In most areas of life, demystifying that which can be demystified is a practical and sensible approach. (Or so we think in our culture, so why not play along?)
Most spiritual teachers today do a good job demystifying mysticism. They use a clear and direct language. They use a practical approach. They often describe direct experience instead of relying exclusively on traditional – and sometimes confusing – terminology.
And by doing this, what is truly mystifying is left even more obviously mystifying.
Something is. What can be more amazing?
And I don’t know. A story may appear functional in a practical sense, but it is still a story. A story may appear to point to what I am, but it doesn’t really. Even when what I am is awake to itself, that is all that is known. And even that is mystifying.
So it can be helpful to demystify that which can be demystified, such as maps and pointers, leaving what is truly mystifying still mystifying.
And it may be less helpful to do the reverse. To mystify that which can be clear. And to demystify – by taking stories about it as true – that which is genuinely mystifying, which is everything.
And I don’t know. Even if a story appears to be functional in a practical way, there may be many other stories out there that make more sense. And no story even touches what I am and anything is, even if they appear to point to it. (Which they don’t really.)
Even when what I am notices itself, all that is known is what I am. And even that is mystifying.
Many spiritual teachers today do a good job demystifying mysticism. Following the usual norm in western societies, they present it in a (mostly) clear, practical and direct way, and often emphasize a direct description of experience rather than – or in addition to – the traditional and sometimes confusing terminology.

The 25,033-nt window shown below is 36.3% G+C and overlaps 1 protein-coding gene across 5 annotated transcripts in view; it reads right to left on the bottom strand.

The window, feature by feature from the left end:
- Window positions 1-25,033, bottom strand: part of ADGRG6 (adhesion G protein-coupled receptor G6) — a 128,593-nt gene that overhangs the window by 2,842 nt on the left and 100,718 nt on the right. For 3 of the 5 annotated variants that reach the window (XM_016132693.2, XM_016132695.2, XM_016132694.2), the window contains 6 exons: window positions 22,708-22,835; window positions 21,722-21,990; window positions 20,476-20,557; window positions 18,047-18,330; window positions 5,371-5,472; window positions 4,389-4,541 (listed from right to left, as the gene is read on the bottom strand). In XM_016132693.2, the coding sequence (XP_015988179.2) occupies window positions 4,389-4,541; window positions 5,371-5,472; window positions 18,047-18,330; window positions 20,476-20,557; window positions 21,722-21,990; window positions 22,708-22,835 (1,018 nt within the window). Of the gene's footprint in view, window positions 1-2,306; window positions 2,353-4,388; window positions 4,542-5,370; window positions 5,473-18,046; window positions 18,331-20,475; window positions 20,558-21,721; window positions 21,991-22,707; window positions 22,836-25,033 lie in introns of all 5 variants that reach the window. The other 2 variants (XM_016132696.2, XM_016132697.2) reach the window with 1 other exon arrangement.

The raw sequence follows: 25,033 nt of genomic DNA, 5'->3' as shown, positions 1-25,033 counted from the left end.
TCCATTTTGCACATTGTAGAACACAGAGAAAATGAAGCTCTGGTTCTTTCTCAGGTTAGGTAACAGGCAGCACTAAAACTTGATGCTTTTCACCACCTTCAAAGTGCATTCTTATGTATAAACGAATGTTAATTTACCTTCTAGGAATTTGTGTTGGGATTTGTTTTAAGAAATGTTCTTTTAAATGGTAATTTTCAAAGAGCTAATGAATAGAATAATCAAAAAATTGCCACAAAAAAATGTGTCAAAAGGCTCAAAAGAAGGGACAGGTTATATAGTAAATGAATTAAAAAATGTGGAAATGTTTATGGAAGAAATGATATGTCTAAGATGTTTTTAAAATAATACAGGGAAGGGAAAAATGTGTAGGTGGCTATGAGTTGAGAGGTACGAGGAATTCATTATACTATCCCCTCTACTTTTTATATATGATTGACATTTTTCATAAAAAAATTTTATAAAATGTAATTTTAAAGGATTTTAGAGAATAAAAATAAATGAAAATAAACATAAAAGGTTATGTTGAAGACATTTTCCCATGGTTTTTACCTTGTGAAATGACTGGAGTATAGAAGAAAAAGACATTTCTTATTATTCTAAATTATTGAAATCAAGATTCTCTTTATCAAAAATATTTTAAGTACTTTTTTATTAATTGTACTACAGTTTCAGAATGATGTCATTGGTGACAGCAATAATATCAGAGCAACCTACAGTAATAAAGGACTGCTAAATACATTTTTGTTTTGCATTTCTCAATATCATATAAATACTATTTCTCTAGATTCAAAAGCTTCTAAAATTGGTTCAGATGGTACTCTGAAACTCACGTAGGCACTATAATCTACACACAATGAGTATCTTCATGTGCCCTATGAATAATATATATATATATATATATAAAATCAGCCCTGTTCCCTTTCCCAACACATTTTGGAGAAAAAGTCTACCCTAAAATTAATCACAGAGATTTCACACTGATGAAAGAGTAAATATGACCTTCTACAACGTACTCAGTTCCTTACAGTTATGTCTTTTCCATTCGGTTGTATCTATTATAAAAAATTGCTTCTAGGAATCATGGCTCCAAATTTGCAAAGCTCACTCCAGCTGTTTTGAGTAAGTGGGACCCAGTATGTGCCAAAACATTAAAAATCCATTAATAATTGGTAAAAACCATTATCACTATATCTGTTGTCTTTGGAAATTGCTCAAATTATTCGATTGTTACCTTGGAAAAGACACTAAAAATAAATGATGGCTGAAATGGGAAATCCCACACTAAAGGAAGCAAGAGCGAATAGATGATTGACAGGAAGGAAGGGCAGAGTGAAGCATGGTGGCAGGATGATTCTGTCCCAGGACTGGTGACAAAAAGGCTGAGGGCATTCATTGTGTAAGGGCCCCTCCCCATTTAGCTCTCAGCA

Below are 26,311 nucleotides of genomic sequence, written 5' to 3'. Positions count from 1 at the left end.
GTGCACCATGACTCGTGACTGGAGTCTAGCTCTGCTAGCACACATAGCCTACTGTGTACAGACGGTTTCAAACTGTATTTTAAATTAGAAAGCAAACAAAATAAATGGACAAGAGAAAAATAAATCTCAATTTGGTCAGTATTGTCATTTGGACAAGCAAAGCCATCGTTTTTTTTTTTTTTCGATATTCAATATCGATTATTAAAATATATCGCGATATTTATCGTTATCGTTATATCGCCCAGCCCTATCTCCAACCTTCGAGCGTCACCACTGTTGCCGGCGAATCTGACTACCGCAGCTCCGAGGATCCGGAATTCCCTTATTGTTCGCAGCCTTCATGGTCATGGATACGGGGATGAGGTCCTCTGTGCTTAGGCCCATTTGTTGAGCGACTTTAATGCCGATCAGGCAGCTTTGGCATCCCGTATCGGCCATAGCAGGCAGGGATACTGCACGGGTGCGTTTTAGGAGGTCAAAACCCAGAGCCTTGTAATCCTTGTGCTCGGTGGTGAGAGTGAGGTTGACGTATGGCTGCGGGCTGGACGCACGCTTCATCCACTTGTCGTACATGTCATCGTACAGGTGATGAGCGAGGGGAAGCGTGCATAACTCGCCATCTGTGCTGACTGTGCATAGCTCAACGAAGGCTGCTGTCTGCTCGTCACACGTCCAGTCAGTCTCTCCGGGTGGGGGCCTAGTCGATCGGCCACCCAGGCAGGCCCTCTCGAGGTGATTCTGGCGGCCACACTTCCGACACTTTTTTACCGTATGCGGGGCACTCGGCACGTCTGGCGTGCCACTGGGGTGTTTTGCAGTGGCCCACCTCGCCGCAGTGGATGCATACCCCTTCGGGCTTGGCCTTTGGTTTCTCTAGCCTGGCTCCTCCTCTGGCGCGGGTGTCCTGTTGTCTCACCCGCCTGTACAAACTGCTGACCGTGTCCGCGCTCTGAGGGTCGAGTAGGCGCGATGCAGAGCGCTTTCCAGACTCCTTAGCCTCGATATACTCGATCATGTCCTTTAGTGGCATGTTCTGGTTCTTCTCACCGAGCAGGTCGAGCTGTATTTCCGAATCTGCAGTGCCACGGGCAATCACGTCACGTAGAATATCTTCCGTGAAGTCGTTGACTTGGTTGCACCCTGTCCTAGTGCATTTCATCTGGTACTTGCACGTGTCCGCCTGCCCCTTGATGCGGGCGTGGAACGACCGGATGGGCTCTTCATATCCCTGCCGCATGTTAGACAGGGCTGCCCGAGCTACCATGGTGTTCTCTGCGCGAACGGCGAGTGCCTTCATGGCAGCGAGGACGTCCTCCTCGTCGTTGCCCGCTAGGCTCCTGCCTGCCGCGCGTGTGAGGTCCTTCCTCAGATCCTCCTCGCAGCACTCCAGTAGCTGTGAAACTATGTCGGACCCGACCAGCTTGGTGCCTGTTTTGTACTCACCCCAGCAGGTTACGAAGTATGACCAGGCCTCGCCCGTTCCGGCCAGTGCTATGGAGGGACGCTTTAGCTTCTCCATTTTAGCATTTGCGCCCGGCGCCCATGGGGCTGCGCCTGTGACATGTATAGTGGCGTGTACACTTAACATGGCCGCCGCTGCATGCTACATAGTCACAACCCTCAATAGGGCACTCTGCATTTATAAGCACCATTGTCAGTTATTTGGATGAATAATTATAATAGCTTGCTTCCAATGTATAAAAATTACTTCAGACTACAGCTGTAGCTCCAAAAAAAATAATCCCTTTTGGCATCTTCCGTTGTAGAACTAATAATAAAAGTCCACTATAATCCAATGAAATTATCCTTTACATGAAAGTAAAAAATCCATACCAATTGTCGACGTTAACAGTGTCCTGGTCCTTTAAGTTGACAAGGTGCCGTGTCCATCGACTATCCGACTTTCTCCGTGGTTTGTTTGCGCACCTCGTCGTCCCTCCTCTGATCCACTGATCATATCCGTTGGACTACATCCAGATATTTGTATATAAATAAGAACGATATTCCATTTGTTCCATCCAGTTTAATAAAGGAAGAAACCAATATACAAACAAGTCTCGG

Demystifying mysticism can be very helpful. It lays out the terrain in simple words. It brings attention to the qualities of direct experience. It can help dispel some of the stranger misconceptions.
In most areas of life, demystifying that which can be demystified is a practical and sensible approach.
And at the same time, the mystifying aspects of mysticism are still there.
It is still amazing and unbelievable that anything is at all. That there is something – awareness and form – rather than nothing.
And there is still don’t know. Within the realm of stories, other stories than the ones I am familiar with may be more helpful. And what I am cannot be touched by stories, even when they appear to point to it. (Which they don’t really.)
So it can be helpful to demystify what can be demystified, such as maps and pointers. And also leaving mystifying that which is genuinely mystifying, which is really everything even when they are talked about in the most clear way possible.
And it may be less helpful to do the reverse. To mystify that which can be clear. And to demystify – by taking stories about it as true – that which is genuinely mystifying. Which is everything.
- follow mainstream western attitudes, common among teachers today
- clear, simple, direct, phenomenological (description of experience)
- that anything is at all
- don’t know
- conventional sense
- as what we are (only know what we are)
- simple, clear guidelines and language, all out there as much as possible
- don’t know
- less helpful
- if obscure that which can be simple (maps, guidelines)
- if demystify that which is genuinely mystifying (anything is at all, don’t know)